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How IBC plans to help restaurants find insurance


October 29, 2020   by Greg Meckbach


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Clients in the hospitality sector who cannot find affordable coverage can now go directly to the Insurance Bureau of Canada for help.

IBC has hired a risk manager to help commercial clients improve their risk profile, said Jordan Brennan, IBC’s vice president of policy development.

“We began in condos but we have broken out and expanded to hospitality now,” Brennan said Oct. 21 during a keynote address at the Insurance Brokers Association of Ontario’s annual convention, which was held online.

Brennan was alluding to IBC’s announcement this past January that it would hire a risk manager who could make practical recommendations to condominium corporations to reduce their risk. At that time, IBC said its risk manager could advise condo corporations with a bad history of water damage claims on how to improve their property maintenance in order to reduce their risk. IBC is aiming to increase the awareness of condominium boards about how insurers view risk and evaluate properties.

Expanding its risk management advice to the hospitality industry is part of an effort to address the fact that some insurers are withdrawing from the hospitality market and commercial rates are increasing, Brennan told Ontario brokers last week.

In a press release Oct. 29, IBC noted that restaurants and bars have been impacted by COVID-19 and are some currently experiencing challenges securing insurance.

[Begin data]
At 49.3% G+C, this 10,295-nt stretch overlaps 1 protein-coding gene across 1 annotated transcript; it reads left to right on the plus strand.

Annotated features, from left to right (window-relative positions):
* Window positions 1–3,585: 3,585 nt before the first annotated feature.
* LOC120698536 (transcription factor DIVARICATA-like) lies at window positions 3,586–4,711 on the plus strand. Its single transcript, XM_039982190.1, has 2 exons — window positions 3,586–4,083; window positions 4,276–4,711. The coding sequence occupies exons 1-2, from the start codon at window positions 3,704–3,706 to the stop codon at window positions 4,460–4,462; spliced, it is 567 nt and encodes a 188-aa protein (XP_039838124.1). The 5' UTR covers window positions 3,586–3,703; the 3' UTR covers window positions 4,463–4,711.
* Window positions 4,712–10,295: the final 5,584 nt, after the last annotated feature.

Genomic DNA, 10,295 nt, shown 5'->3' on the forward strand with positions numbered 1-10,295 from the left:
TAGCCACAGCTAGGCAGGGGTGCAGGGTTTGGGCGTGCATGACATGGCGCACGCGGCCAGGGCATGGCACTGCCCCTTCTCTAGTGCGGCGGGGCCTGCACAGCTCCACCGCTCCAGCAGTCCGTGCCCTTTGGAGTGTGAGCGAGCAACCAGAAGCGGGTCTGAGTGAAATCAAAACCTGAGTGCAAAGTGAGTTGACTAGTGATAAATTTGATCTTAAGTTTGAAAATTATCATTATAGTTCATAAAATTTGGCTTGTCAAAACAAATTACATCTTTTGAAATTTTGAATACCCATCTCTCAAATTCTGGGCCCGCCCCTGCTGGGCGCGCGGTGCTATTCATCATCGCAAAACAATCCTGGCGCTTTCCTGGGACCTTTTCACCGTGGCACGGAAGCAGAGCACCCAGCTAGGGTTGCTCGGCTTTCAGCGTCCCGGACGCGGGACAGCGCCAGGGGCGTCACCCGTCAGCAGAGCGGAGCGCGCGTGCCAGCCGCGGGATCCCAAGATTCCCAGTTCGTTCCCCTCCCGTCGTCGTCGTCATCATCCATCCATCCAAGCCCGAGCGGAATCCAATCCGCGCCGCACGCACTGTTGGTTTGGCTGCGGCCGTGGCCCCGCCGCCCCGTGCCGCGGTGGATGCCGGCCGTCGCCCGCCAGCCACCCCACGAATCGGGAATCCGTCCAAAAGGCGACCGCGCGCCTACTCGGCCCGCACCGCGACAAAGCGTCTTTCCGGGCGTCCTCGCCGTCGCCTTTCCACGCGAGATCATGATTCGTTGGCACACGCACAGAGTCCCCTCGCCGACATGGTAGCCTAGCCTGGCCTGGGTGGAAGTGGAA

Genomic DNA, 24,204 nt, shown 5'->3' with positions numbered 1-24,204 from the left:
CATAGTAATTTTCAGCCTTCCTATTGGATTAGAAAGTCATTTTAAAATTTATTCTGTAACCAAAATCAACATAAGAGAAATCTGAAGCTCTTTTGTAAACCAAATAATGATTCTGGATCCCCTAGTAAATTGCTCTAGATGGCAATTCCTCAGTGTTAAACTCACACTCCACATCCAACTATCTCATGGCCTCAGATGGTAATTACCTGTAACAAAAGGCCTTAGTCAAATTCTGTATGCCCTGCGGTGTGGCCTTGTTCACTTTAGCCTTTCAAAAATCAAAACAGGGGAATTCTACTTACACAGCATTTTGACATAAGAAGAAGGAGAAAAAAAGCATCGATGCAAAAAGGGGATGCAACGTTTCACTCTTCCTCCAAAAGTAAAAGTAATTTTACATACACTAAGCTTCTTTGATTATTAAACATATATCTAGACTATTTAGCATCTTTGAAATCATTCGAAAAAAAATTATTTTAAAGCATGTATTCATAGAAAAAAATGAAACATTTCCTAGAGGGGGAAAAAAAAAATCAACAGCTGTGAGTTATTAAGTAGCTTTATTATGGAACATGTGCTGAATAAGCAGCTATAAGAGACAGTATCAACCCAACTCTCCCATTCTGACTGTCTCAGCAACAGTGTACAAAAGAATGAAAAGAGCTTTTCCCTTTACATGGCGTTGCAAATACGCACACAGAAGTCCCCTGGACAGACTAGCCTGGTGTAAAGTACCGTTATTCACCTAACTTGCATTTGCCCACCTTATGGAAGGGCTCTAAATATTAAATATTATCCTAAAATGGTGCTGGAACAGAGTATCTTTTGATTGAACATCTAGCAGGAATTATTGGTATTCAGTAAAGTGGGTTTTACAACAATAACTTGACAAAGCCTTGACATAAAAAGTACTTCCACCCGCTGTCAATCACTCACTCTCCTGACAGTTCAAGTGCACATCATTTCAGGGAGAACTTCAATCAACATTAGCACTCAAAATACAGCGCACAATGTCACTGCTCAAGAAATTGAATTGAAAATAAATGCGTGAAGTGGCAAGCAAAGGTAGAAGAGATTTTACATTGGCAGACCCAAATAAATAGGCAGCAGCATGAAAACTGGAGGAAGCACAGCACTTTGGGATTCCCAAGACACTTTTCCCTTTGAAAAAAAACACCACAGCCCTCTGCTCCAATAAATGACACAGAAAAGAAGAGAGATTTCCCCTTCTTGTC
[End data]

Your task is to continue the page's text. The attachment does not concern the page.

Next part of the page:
Separately, some brokers and MGAs have told Canadian Underwriter that some insurers are no longer covering restaurants, hotels, motels and event venues.

“We have launched a national task force on commercial insurance to bring stakeholders together – customers, business groups, brokers, underwriters and other stakeholders. The focus is on defining practical steps that can be taken to solve the availability and affordability challenge,” Brennan told the IBAO convention.

On Oct. 29, IBC announced its new “business insurance action team” will work directly with insurance brokers and business owners. A risk manager and a committee of insurers will assess and review eligible business applications to make loss prevention recommendations, and determine the level of coverage and premium that can be offered, IBC said in a release.

“The industry is going to have to deal with some practical realities,” Brennan said Oct. 21 at the IBAO Convention. “Foremost among them is, if people cannot find the insurance they need, or can’t find it at an affordable price, there is going to be a risk to the collective reputation of the industry and this may invite government or regulators to step in with a regulatory response.”

One key industry is the challenging commercial market, said Brennan. “This segment was already showing signs of difficulty going into 2020 and [the COVID-19 pandemic] only exacerbated the problems.”

Key drivers include high catastrophe losses in recent years and a low interest rate environment, which means that insurers can no longer count on good investment returns to subsidize underwriting losses, Brennan said.

In 2019, IBC saw concerns emerge in the condominium markets in British Columbia and Alberta, Jordan reported.

“More recently we have seen challenges in Ontario, localized predominantly in the hospitality sector as policyholders see increases in premiums at renewal time,” said Brennan.

“At IBC we anticipate there to be challenges in this market going forward. It took a couple of years for this to wind itself up. In the second quarter [of 2020], commercial property posted a six percentage point deterioration in the net loss ratio and the loss ratio for liability lines has been higher than 80% for two consecutive quarters. So these problems have deep origins – some of them going back decades – and it is unrealistic that they will wind themselves up any time soon.”

Feature image via iStock.com/marcoventuriniautieri